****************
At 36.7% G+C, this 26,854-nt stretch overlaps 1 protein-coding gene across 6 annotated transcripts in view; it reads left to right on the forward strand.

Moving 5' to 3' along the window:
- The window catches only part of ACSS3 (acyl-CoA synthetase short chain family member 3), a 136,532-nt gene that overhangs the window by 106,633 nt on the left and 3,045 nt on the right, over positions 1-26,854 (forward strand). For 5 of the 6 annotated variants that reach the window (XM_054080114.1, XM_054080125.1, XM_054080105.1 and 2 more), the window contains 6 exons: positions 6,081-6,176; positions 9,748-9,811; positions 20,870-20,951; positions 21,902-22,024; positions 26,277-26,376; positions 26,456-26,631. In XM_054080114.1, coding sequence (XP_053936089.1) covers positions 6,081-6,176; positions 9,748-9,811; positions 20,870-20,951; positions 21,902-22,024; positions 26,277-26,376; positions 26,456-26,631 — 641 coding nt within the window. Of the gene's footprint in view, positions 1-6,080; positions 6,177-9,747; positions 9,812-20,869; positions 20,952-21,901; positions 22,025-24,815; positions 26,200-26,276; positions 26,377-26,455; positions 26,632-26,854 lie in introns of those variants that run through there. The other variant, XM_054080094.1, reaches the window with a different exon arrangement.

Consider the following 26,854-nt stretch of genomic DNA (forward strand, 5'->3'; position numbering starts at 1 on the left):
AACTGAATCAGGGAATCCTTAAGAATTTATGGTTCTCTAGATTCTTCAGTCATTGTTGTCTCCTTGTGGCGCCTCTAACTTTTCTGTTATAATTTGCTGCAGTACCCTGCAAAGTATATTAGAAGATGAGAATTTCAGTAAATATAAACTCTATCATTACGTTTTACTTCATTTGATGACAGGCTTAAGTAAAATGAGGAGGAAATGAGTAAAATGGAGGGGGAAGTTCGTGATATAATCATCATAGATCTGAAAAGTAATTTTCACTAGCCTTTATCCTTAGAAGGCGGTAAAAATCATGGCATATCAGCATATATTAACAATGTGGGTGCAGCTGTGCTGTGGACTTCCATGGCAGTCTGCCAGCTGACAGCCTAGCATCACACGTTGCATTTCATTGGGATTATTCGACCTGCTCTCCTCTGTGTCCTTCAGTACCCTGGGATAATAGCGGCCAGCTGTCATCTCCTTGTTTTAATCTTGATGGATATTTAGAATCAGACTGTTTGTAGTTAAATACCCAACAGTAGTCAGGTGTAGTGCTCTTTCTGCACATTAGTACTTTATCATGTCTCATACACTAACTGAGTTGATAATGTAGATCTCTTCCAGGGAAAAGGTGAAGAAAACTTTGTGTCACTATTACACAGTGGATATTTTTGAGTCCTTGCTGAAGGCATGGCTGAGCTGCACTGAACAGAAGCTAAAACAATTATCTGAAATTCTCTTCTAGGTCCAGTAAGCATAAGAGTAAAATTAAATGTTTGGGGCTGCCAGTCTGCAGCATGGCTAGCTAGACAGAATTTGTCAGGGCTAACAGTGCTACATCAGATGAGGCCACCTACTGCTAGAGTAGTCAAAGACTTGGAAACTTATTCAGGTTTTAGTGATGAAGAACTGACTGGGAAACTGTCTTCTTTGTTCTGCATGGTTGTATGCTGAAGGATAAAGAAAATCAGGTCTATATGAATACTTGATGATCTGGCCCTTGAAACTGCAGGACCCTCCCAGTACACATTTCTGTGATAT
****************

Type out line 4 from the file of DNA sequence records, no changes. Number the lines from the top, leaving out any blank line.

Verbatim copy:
Consider the following 26,854-nt stretch of genomic DNA (forward strand, 5'->3'; position numbering starts at 1 on the left):